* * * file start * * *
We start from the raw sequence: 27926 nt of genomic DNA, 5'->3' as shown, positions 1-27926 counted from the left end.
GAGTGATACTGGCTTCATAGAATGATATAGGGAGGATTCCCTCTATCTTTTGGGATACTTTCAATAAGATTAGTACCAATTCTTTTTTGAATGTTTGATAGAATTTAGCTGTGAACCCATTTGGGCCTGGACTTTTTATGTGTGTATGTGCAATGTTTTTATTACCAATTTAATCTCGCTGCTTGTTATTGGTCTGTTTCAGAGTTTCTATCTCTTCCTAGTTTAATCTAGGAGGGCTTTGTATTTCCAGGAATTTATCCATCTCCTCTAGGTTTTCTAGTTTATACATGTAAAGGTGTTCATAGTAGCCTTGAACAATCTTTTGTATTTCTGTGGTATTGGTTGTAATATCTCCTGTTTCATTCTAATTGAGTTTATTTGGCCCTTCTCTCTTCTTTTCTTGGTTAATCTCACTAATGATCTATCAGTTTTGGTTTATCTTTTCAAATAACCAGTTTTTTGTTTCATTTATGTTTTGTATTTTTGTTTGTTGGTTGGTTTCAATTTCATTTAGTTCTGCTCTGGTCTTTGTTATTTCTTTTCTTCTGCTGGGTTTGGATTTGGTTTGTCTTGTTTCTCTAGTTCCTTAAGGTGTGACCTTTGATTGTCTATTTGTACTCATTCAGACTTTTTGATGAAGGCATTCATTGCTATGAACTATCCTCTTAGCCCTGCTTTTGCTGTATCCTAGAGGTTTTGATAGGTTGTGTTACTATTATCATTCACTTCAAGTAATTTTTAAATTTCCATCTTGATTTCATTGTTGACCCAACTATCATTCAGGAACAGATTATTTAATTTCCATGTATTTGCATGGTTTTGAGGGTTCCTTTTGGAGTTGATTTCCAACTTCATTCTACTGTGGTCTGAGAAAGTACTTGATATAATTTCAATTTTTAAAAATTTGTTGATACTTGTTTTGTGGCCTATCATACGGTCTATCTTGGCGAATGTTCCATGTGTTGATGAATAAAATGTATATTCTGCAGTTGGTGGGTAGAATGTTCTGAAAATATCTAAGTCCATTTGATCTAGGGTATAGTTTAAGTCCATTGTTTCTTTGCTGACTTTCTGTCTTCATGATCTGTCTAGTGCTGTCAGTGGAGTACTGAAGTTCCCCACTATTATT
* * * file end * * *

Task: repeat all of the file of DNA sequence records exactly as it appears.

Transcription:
We start from the raw sequence: 27926 nt of genomic DNA, 5'->3' as shown, positions 1-27926 counted from the left end.
GAGTGATACTGGCTTCATAGAATGATATAGGGAGGATTCCCTCTATCTTTTGGGATACTTTCAATAAGATTAGTACCAATTCTTTTTTGAATGTTTGATAGAATTTAGCTGTGAACCCATTTGGGCCTGGACTTTTTATGTGTGTATGTGCAATGTTTTTATTACCAATTTAATCTCGCTGCTTGTTATTGGTCTGTTTCAGAGTTTCTATCTCTTCCTAGTTTAATCTAGGAGGGCTTTGTATTTCCAGGAATTTATCCATCTCCTCTAGGTTTTCTAGTTTATACATGTAAAGGTGTTCATAGTAGCCTTGAACAATCTTTTGTATTTCTGTGGTATTGGTTGTAATATCTCCTGTTTCATTCTAATTGAGTTTATTTGGCCCTTCTCTCTTCTTTTCTTGGTTAATCTCACTAATGATCTATCAGTTTTGGTTTATCTTTTCAAATAACCAGTTTTTTGTTTCATTTATGTTTTGTATTTTTGTTTGTTGGTTGGTTTCAATTTCATTTAGTTCTGCTCTGGTCTTTGTTATTTCTTTTCTTCTGCTGGGTTTGGATTTGGTTTGTCTTGTTTCTCTAGTTCCTTAAGGTGTGACCTTTGATTGTCTATTTGTACTCATTCAGACTTTTTGATGAAGGCATTCATTGCTATGAACTATCCTCTTAGCCCTGCTTTTGCTGTATCCTAGAGGTTTTGATAGGTTGTGTTACTATTATCATTCACTTCAAGTAATTTTTAAATTTCCATCTTGATTTCATTGTTGACCCAACTATCATTCAGGAACAGATTATTTAATTTCCATGTATTTGCATGGTTTTGAGGGTTCCTTTTGGAGTTGATTTCCAACTTCATTCTACTGTGGTCTGAGAAAGTACTTGATATAATTTCAATTTTTAAAAATTTGTTGATACTTGTTTTGTGGCCTATCATACGGTCTATCTTGGCGAATGTTCCATGTGTTGATGAATAAAATGTATATTCTGCAGTTGGTGGGTAGAATGTTCTGAAAATATCTAAGTCCATTTGATCTAGGGTATAGTTTAAGTCCATTGTTTCTTTGCTGACTTTCTGTCTTCATGATCTGTCTAGTGCTGTCAGTGGAGTACTGAAGTTCCCCACTATTATT